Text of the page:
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In this youth-driven culture in which women are told that we need to look younger to be visible, I'm challenging the myth that age defines a person

We should be celebrating age and the wisdom that comes with it, writes Carol Moore (62) who is bringing her one-woman show to the Open House Festival this month. Here, the Bangor woman reveals why she was driven to write the play and what her own experiences have been

Age matters: Carol Moore at Bangor marina
Age matters: Carol Moore at Bangor marina
Carol as a young teen
Stage presence: Carol in her younger days on stage
Carol in one of her stage roles
Heartfelt play: Carol Moore in The Experience of Being
Happy days: Carol promoting her new play

By Carol Moore

It's a bit of a surprise when you arrive at 60 and suddenly are told you are old. Not told formally - a letter doesn't come in the post, but you know you have reached a watershed in your life because society has marked this moment as the beginning of a person's decline.

It is accepted as fact, as the norm and possibly because, when pensions as we know them came in around 1948, it was the age when women retired.

I felt I needed to challenge the myth that chronological age defines a person and so began a two-year journey writing my one-woman play The Experience of Being.

Naturally we don't think about age when we are young. We are all exploring who we are in the world and are selfish of being out there enjoying and relishing the thrill of each experience.

Well the experience of four years of teacher training, only to come out in 1979 unable to get a full-time teaching post, was a pivotal moment in my life and my career. I decided to go with my heart and began working freelance as an actor.

So why am I telling you this? What's it got to do with ageing? Well I quickly discovered that theatre work opportunities in the north relied almost entirely on getting work in Belfast's two main producing theatres - the Lyric and the Arts Theatre.

There was a plethora of young female talent around in the early Eighties, but we were all competing for the same few roles in any season.

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With no established independent theatre sector, how was one to make a living? And given the conflict saw numerous Troubles-related theatre and television dramas, it was our male counterparts who were never out of work. Not so for female actors.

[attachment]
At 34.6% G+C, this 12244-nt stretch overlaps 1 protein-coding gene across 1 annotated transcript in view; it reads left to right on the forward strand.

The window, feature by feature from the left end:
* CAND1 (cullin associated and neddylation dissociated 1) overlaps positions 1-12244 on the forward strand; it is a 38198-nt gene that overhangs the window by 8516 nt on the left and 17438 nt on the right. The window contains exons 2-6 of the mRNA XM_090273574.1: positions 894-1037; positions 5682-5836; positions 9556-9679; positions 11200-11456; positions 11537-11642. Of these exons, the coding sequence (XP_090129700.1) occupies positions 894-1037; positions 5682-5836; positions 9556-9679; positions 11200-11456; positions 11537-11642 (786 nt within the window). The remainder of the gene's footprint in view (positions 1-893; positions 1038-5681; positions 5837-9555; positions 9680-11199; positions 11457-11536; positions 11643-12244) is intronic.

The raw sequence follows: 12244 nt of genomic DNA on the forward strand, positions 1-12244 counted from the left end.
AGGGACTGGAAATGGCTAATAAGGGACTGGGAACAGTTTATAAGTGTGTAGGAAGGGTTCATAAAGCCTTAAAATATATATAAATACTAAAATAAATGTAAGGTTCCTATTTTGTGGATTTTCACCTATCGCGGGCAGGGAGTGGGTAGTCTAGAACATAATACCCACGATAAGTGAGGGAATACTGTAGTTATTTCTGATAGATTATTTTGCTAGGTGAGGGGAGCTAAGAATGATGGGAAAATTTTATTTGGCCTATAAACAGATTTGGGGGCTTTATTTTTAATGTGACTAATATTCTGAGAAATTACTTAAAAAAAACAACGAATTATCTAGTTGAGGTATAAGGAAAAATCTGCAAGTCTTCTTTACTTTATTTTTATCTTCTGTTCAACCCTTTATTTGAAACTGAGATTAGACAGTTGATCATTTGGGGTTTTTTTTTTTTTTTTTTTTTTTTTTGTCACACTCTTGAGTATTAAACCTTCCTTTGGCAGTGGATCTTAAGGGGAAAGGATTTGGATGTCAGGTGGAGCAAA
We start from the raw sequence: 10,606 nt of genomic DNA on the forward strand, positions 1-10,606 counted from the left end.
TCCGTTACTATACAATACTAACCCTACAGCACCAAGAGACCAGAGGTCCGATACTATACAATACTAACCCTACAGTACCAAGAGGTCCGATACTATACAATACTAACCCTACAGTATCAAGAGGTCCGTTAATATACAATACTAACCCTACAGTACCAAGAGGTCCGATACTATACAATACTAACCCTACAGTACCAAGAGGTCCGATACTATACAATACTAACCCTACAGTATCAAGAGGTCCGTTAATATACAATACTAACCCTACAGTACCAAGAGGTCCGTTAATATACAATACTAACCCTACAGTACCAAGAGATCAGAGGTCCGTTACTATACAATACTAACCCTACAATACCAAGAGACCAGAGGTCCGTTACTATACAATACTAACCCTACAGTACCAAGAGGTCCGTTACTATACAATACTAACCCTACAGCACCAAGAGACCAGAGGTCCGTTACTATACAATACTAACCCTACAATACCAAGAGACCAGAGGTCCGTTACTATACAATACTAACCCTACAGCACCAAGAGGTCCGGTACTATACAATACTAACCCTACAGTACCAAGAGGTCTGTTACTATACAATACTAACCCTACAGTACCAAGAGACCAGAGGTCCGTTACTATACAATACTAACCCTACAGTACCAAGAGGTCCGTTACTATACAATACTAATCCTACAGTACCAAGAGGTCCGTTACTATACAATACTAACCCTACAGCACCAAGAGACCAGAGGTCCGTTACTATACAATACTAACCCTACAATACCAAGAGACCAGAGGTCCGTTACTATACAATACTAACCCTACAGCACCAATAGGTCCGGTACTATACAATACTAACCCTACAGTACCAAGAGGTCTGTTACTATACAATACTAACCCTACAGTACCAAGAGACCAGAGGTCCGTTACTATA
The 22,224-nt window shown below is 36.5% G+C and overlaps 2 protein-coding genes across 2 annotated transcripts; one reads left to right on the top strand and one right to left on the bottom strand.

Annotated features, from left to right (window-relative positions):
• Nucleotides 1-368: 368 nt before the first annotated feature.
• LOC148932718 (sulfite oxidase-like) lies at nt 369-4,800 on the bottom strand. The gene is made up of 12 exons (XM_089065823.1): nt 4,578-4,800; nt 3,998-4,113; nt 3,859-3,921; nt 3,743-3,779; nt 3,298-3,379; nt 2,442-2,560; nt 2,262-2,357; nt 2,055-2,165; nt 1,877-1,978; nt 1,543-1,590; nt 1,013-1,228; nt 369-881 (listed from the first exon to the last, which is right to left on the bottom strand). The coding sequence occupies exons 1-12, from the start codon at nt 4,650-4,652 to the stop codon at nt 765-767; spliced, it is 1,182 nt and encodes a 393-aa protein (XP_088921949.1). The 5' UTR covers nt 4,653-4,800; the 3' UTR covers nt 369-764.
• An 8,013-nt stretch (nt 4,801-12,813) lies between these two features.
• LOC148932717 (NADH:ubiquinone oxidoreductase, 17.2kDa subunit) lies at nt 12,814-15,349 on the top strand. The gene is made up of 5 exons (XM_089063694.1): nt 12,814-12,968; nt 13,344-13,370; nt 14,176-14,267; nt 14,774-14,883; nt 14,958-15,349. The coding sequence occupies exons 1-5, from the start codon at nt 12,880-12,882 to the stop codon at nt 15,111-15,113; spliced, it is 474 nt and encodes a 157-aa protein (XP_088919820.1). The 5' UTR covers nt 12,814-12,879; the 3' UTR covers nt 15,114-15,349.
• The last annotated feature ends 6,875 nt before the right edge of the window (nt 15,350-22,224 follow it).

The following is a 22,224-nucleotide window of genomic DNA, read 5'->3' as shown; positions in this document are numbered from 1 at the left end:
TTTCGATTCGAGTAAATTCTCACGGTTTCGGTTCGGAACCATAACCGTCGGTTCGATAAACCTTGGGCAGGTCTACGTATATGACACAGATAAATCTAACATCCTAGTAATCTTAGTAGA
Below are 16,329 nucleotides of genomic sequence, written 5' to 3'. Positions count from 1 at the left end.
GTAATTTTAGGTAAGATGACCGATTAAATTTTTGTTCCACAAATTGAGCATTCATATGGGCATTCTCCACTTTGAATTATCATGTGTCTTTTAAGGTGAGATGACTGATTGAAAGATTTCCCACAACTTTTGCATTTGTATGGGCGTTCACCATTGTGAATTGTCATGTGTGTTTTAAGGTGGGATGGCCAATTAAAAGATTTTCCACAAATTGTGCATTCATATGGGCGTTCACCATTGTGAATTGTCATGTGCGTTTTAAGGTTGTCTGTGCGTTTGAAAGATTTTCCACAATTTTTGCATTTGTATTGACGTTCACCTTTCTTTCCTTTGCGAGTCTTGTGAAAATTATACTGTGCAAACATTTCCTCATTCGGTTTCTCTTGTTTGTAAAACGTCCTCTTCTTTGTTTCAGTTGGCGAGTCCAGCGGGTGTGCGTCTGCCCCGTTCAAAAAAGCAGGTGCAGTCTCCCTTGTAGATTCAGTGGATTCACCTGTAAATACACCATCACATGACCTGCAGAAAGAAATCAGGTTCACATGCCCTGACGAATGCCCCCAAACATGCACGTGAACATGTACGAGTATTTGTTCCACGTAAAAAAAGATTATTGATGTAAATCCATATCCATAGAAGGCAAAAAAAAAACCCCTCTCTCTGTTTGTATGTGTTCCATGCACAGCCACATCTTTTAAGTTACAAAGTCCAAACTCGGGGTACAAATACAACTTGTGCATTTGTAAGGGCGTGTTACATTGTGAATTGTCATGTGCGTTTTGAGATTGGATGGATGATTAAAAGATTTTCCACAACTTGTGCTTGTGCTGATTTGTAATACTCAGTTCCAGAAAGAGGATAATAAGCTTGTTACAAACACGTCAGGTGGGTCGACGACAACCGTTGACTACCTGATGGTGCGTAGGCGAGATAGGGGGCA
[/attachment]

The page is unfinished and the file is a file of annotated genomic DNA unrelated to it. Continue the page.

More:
In response, Charabanc Theatre Company burst onto the scene, an all-female company of young women like myself and including Eleanor Methven, Marie Jones, Brenda Winter-Palmer and Maureen Macauley.

Frustrated at the lack of quality roles for young women, we set up our own company and wrote many plays, historical and contemporary and unapologetically all with strong, nuanced female protagonists at its heart.

Roll on 40 years and I reach 60 in September 2016. I had already been playing older characters in wigs from my 40s and that continued for the next 20 years - Death of a Salesman and The Glass Menagerie being two examples of great roles in the American canon and Pentecost by the wonderful northern playwright Stewart Parker.

Suddenly in my sixties, and now with the life experience to give those roles the gravitas they deserve, I am aware I am not seeing my age-group reflected enough on the Irish stage.

Now, at the other end of my career, I feel a dearth of contemporary female roles that are multifaceted, intelligent, vibrant, sexy and funny.

Of course there are exceptions, but they stand out when they should be commonplace.

There is also the double whammy of a youth-driven culture, supported by sections of the media and the hugely profitable cosmetics industry that tell women like me we need to look younger to be visible, to continue to be relevant.

If that wasn't the case, why do so many women lie about their age when men so easily segway into this third stage of life without comment or discrimination?

I am not saying ageism doesn't affect men, of course it does and happens when 'any person' is defined not by their personality, individuality or beliefs but solely by their age.